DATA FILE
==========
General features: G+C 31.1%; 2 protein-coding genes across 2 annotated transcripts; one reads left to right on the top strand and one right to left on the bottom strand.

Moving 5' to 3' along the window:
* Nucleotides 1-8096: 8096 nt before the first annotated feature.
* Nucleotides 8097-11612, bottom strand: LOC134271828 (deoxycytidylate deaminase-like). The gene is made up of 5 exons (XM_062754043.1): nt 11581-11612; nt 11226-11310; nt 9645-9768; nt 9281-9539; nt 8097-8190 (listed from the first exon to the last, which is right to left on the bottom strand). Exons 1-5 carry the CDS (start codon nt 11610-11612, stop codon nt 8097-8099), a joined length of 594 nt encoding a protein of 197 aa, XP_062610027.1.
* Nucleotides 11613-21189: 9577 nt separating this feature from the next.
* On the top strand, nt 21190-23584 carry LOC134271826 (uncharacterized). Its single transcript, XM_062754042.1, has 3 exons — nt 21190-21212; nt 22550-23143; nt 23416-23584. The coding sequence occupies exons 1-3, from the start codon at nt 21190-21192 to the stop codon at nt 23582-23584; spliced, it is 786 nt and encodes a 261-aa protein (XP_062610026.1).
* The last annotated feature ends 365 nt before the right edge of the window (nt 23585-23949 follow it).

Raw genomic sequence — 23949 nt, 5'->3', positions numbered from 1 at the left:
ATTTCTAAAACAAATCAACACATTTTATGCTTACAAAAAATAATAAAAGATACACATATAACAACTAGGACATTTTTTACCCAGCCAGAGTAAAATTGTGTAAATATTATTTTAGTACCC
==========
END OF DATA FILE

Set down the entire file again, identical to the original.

General features: G+C 31.1%; 2 protein-coding genes across 2 annotated transcripts; one reads left to right on the top strand and one right to left on the bottom strand.

Moving 5' to 3' along the window:
* Nucleotides 1-8096: 8096 nt before the first annotated feature.
* Nucleotides 8097-11612, bottom strand: LOC134271828 (deoxycytidylate deaminase-like). The gene is made up of 5 exons (XM_062754043.1): nt 11581-11612; nt 11226-11310; nt 9645-9768; nt 9281-9539; nt 8097-8190 (listed from the first exon to the last, which is right to left on the bottom strand). Exons 1-5 carry the CDS (start codon nt 11610-11612, stop codon nt 8097-8099), a joined length of 594 nt encoding a protein of 197 aa, XP_062610027.1.
* Nucleotides 11613-21189: 9577 nt separating this feature from the next.
* On the top strand, nt 21190-23584 carry LOC134271826 (uncharacterized). Its single transcript, XM_062754042.1, has 3 exons — nt 21190-21212; nt 22550-23143; nt 23416-23584. The coding sequence occupies exons 1-3, from the start codon at nt 21190-21192 to the stop codon at nt 23582-23584; spliced, it is 786 nt and encodes a 261-aa protein (XP_062610026.1).
* The last annotated feature ends 365 nt before the right edge of the window (nt 23585-23949 follow it).

Raw genomic sequence — 23949 nt, 5'->3', positions numbered from 1 at the left:
ATTTCTAAAACAAATCAACACATTTTATGCTTACAAAAAATAATAAAAGATACACATATAACAACTAGGACATTTTTTACCCAGCCAGAGTAAAATTGTGTAAATATTATTTTAGTACCC